Astoria Characters: The Family That Sticks Together

It’s the start of yet another day at Astoria Family Pizza. Family is the operative word.

Photo by Nancy A. Ruhling
Jose stepped up after his brother died.

Jose Guaman is making the pizzas, gently kneading the dough for what he calls “three baby pies” to complement a large one that will be sold slice by slice, each with a different topping.

As he slides the silver pans into the oven, his wife, Maria, his 22-year-old son Jose and his daughter-in-law Carolina – the “family” referenced in the establishment’s name — are in the kitchen preparing and plating other dishes from what can only be described as an eclectic menu whose base is three dozen varieties of pizzas.

Along with the baked manicotti and souvlaki platters, they are dishing up some of their Ecuadorian favorites, including Bandeja Montanera (rice, beans, fried pork skin, egg, corn cake and sweet plantain) and  Chaufan (fried rice mixed with calamari, chicken, egg, shrimp and beef topped with scrambled egg and avocado).

Photo by Nancy A. Ruhling
Astoria Family Pizza is at 19-27 Ditmars Blvd.

Jose, who is 65, has been making pizzas in Astoria for over two decades, ever since he left his family and the small Ecuadorian town of Biblián.

He had seven children, you see, so he came to New York City with his son Jorge in the hopes of making enough money to support his substantial family.

He had no idea that it would be 13 years before he saw them again.

His hard work paid off.

He sent money home regularly, and in 2003, he bought the business on Ditmars Boulevard by Astoria Park.

Jose always figured that he’d return to Ecuador to reunite with his family, but that’s not what happened.

In 2013, Maria and five of his six other children, sponsored by an uncle who lived here, joined him in New York City.

It was, the younger Jose says, severe culture shock.

“I knew zero words in English,” he says. “I learned the language by helping my dad at the counter and making deliveries, and my dad taught me how to cook and make pizza. Although my father called home every week, this was the first time I’d ever met him. It was a strange feeling.”

Photo by Nancy A. Ruhling
Jose’s family came to America more than a decade after he did.

Having his family with him, he adds, eased his adjustment.

Jose, who was 14 when they immigrated, was accustomed to hard work; circumstances required him and his siblings to help their mother out on the family farm, where they raised vegetables and animals.

“She used to work 10 and 12 hours a day,” he says. “I started helping out when I was little. By the time I was in high school, I was working there after school and on weekends.”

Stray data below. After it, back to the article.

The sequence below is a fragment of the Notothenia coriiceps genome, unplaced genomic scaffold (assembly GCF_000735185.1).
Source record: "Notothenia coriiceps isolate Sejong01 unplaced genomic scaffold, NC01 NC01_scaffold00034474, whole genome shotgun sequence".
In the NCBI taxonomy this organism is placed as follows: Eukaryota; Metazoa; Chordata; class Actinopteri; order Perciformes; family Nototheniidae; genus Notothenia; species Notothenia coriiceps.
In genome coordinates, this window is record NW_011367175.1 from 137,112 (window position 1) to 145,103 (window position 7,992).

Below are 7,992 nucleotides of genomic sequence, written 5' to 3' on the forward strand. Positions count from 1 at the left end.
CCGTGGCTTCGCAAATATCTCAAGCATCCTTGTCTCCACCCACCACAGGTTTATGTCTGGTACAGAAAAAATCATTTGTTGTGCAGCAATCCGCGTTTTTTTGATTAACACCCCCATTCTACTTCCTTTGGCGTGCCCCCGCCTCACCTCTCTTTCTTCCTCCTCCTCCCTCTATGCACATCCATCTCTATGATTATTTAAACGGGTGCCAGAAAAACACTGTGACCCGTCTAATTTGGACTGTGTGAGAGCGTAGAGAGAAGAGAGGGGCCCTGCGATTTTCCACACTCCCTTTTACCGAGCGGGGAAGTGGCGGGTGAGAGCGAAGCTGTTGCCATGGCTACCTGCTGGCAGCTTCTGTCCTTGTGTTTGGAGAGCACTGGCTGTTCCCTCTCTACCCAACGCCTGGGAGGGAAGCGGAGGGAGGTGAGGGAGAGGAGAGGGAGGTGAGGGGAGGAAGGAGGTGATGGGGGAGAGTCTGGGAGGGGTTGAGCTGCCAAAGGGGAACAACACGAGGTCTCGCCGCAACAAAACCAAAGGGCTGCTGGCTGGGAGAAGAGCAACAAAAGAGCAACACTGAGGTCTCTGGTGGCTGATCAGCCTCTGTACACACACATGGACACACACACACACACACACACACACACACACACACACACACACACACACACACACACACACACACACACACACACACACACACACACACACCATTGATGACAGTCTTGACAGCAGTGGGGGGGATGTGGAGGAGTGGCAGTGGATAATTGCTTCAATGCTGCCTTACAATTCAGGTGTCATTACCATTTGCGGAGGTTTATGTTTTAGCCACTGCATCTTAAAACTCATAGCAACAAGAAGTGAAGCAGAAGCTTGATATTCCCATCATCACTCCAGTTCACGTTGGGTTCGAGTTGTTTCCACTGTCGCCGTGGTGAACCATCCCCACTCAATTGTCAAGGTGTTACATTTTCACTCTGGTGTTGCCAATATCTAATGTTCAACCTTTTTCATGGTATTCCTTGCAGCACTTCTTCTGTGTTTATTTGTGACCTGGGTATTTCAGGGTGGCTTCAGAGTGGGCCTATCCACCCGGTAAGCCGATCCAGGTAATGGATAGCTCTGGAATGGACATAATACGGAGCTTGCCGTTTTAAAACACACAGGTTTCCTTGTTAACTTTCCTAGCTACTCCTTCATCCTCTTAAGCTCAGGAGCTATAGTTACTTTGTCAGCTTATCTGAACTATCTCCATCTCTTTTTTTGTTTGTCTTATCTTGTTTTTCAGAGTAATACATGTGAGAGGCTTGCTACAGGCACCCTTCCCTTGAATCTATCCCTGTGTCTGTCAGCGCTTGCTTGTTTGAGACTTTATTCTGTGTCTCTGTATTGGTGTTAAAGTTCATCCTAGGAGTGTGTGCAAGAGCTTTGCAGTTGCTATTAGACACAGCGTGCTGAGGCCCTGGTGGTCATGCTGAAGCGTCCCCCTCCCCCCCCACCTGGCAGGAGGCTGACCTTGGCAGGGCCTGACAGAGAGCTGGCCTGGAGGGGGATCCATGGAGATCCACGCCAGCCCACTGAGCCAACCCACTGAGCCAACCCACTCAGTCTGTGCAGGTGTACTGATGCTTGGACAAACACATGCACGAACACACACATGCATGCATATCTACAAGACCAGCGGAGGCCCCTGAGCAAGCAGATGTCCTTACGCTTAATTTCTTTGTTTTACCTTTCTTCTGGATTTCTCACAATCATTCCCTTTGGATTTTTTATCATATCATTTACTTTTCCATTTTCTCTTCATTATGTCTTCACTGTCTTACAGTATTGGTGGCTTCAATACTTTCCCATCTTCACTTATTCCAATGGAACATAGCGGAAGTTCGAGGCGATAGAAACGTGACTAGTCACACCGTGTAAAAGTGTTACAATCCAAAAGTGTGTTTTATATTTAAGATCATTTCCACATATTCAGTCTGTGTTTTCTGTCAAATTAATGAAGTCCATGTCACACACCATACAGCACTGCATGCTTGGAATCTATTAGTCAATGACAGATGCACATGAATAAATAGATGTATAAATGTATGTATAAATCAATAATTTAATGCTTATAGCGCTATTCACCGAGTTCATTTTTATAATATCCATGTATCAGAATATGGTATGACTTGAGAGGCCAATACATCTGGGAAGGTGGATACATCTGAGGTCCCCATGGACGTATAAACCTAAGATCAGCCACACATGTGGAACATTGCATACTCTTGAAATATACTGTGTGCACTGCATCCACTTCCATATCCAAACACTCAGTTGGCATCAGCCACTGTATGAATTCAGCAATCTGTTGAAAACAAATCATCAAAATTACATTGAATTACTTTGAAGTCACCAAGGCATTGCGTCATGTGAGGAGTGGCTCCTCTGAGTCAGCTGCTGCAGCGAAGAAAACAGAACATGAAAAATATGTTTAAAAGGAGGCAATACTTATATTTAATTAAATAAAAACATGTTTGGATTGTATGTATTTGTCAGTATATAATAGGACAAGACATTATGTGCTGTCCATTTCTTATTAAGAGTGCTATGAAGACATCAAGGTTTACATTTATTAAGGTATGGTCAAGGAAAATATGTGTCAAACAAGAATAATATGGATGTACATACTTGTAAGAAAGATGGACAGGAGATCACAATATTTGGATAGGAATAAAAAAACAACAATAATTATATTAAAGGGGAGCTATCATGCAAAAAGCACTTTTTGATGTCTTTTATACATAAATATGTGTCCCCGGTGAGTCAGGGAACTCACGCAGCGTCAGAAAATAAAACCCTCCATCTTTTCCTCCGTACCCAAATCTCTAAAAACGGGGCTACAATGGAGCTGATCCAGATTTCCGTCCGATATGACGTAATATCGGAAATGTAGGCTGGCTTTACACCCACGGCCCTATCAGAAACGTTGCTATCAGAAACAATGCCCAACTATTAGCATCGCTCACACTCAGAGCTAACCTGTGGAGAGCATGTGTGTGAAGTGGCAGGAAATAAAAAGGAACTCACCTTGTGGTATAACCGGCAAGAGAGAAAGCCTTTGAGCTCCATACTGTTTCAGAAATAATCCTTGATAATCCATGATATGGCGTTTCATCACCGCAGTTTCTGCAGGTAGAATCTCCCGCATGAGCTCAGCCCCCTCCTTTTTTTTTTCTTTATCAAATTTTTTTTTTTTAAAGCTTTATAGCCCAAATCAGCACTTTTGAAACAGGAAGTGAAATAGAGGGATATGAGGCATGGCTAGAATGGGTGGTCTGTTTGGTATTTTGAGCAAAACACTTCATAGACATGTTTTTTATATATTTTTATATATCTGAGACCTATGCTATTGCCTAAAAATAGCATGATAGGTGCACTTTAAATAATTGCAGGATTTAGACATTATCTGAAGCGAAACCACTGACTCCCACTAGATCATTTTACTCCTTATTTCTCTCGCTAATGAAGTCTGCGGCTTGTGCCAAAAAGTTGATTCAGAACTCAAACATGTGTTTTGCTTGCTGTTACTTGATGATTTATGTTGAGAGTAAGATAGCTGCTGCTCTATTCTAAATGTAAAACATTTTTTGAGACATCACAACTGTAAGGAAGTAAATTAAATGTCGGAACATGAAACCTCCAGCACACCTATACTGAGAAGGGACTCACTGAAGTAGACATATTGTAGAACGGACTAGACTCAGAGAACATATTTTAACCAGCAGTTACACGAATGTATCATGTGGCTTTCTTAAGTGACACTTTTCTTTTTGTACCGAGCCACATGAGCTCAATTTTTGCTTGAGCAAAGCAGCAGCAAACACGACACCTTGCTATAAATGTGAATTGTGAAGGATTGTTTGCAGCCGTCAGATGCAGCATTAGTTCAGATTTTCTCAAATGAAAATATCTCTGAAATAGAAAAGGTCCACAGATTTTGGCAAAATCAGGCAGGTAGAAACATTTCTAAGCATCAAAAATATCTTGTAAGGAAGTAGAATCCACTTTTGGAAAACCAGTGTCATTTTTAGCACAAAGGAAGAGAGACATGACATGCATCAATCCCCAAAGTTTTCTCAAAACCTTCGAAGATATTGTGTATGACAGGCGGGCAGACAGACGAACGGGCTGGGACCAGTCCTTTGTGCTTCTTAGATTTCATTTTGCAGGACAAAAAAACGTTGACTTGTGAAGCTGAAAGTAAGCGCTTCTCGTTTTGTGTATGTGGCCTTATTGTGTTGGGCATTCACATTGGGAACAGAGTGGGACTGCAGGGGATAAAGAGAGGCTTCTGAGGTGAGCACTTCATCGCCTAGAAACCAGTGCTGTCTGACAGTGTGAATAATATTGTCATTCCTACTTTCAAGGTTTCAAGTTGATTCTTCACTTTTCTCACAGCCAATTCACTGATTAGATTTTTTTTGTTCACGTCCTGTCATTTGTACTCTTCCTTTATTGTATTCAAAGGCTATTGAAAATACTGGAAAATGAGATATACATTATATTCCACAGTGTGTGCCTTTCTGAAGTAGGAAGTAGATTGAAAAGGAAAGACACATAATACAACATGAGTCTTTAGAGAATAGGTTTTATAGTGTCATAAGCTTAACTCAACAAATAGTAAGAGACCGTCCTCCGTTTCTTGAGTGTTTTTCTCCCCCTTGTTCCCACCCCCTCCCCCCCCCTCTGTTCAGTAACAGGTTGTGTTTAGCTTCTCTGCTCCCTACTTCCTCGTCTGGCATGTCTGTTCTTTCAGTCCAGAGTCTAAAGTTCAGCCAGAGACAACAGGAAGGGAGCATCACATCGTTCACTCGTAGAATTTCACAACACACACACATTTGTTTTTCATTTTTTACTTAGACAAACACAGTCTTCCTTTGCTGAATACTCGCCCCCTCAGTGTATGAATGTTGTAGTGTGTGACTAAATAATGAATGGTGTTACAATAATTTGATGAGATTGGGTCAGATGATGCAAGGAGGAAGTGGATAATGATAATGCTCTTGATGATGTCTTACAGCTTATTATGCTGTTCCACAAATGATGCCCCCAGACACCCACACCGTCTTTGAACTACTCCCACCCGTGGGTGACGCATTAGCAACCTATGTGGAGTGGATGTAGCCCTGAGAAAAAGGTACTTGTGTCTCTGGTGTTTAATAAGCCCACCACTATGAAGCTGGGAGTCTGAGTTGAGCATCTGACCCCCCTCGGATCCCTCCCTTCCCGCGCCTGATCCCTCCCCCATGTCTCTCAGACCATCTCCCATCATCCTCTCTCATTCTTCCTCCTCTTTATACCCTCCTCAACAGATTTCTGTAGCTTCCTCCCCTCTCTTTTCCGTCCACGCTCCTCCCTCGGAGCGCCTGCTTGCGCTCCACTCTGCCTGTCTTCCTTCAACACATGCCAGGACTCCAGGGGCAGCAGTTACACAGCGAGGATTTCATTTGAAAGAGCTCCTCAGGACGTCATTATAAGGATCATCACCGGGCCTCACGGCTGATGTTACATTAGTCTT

There was no question that they would all pitch in to help the elder Jose at Astoria Family Pizza while they began taking charge of their own lives.

Photo by Nancy A. Ruhling
Pizza plus Greek salad.

Jose met Carolina, who is from El Salvador, when they were students at Newcomers High School in Long Island City. They married a year and a half ago.

He graduated from Borough of Manhattan Community College and enrolled at John Jay College of Criminal Justice.

To pay for his tuition, he took bartending jobs.

And a couple of days a week, he helped out at Astoria Family Pizza.

Photo by Nancy A. Ruhling
Pizza in progress.

Then, in 2019, Jorge suddenly got sick.

The mysterious illness that killed him turned out to be covid.

He was 36.

Photo by Nancy A. Ruhling
The pizza’s ready to eat.

Jose, who at 22 is strong and tall and possesses the gravitas of a much older man, didn’t hesitate to step into his place.

“Losing my brother was hard — on the family and on the business,” he says, adding that he had to learn how to say there were now only six, instead of seven, children in the family. “But we were able to stay open.”

He adds that he doesn’t mind the non-stop shifts.

Photo by Nancy A. Ruhling
Maria supported the family by farming.

“I’ve always worked really hard,” he says. “When I was bartending, I realized that I didn’t want to work to make somebody else’s dream come true. It’s been hard, but it’s for me – and my family.”

Everyone in the Guaman family works seven days a week at the restaurant; there’s not enough money, at least not now, to hire additional staff.

“We have one person who works for us who is not family, but we consider him family,” Jose says. “He’s been with my father a long time.”

 Since he came on board full time, Jose has instituted a number of changes at the restaurant, the most noticeable of which is the interior renovation.

 “We added a bar,” he says. “And we’ve applied for a liquor license.”

And this is only the beginning.

Photo by Nancy A. Ruhling
The menu includes traditional Ecuadorian dishes.

He’s thinking of buying a food cart so they can sell slices in the park and cater private pizza parties.

And he talks of opening additional restaurants.

When their shifts end, Jose and Maria return to their rented house in Kew Gardens, which they share with Jose and Carolina and two other sons.

Photo by Nancy A. Ruhling
Lots to choose from.

“We’re saving up to buy a house for the whole family,” Jose the younger says, with hope in his voice.

Jose, who is set to graduate from John Jay in the next year and a half, has been working so many hours at Astoria Family Pizza that he hasn’t fully figured out his future.

Photo by Nancy A. Ruhling
Jose and Carolina would love to meet you.

But whatever he ends up doing, wherever he goes, he knows he will not be alone.

His family will be with him, if not in person at least in spirit.

And that, he says, is all that matters.

Copyright 2022 by Nancy A. Ruhling